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System limits lifetime of personal data in the Web

Posted: 27 Jul 2009     Print Version  Bookmark and Share

Keywords:computer  e-mail  cell phone  personal data 

Deleting a file from your computer deletes it, or doesn't it? And when you send an e-mail, do you know where it goes? What about text? So much personal information is in our computers and out there on servers and cell phones, we may be placing ourselves at risk. College Facebook posts or pictures can resurface during a job interview. A lost cell phone can expose personal photos or text messages. A legal investigation can subpoena the entire contents of a home or work computer, uncovering incriminating, inconvenient or just embarrassing details from the past.

To meet growing concern about personal data in computers and on the Web, the University of Washington has developed a way to make such information expire. Somewhat akin to Mission Impossible messages, electronic communications such as e-mail, Facebook posts and chat messages would automatically self-destruct in a specified amount of time, becoming irretrievable from all Web sites, inboxes, outboxes, backup sites and home computers. Not even the sender could retrieve them.

Tadayoshi Kohno, part of the team that reported on the tool they call "Vanish," noted, "If you care about privacy, the Internet today is a very scary place. If people understood the implications of where and how their e-mail is stored, they might be more careful or not use it as often."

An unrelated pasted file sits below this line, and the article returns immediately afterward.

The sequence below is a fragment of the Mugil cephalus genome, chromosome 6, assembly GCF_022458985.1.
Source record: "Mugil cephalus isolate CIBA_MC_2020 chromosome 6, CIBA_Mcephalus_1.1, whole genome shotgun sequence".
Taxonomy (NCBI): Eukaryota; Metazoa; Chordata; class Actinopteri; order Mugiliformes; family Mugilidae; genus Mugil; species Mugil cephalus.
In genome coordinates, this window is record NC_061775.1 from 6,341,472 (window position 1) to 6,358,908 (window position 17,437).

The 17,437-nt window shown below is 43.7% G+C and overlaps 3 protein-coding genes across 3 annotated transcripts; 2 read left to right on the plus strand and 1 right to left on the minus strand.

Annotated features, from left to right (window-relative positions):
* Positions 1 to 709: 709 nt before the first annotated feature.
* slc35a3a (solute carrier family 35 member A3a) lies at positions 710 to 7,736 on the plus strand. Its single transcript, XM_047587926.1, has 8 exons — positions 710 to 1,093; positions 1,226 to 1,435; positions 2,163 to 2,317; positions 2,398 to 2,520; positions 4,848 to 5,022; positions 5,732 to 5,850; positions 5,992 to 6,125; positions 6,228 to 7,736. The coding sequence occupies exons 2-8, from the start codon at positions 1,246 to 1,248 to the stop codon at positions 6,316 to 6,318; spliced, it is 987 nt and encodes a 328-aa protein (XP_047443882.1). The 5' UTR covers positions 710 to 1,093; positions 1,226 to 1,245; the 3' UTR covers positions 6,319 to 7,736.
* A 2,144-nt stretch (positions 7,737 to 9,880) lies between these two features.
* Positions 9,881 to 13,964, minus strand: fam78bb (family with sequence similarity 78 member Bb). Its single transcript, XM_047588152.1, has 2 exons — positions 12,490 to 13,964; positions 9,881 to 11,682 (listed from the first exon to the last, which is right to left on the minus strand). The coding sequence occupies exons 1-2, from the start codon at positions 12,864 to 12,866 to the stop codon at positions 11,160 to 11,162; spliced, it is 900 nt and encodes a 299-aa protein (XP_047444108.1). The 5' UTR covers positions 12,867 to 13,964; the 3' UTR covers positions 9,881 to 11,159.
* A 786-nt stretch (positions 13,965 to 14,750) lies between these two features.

'Vanish' to self-destruct
The team of UW computer scientists developed a prototype system called Vanish that can place a time limit on text uploaded to any Web service through a Web browser. After a set time text written using Vanish will, in essence, self-destruct.

Co-authors on the paper are Kohno, Roxana Geambasu, Hank Levy and Amit Levy, all with the UW's department of computer science and engineering. The research was funded by the National Science Foundation, the Alfred P. Sloan Foundation and Intel Corp.

"When you send out a sensitive e-mail to a few friends you have no idea where that e-mail is going to end up," Geambasu said. "For instance, your friend could lose her laptop or cell phone, her data could be exposed by malware or a hacker, or a subpoena could require your e-mail service to reveal your messages. If you want to ensure that your message never gets out, how do you do that?"

Many people believe that pressing the "delete" button will make their data go away.

"The reality is that many Web services archive data indefinitely, well after you've pressed delete," Geambasu said.

Simply encrypting the data can be risky in the long term, the researchers say. The data can be exposed years later, for example, by legal actions that force an individual or company to reveal the encryption key. Current trends in the computing and legal landscapes are making the problem more widespread.

"In today's world, private information is scattered all over the Internet, and we can't control the lifetime of that data," said Hank Levy. "And as we transition to a future based on cloud computing, where enormous, anonymous datacenters run the vast majority of our applications and store nearly all of our data, we will lose even more control."

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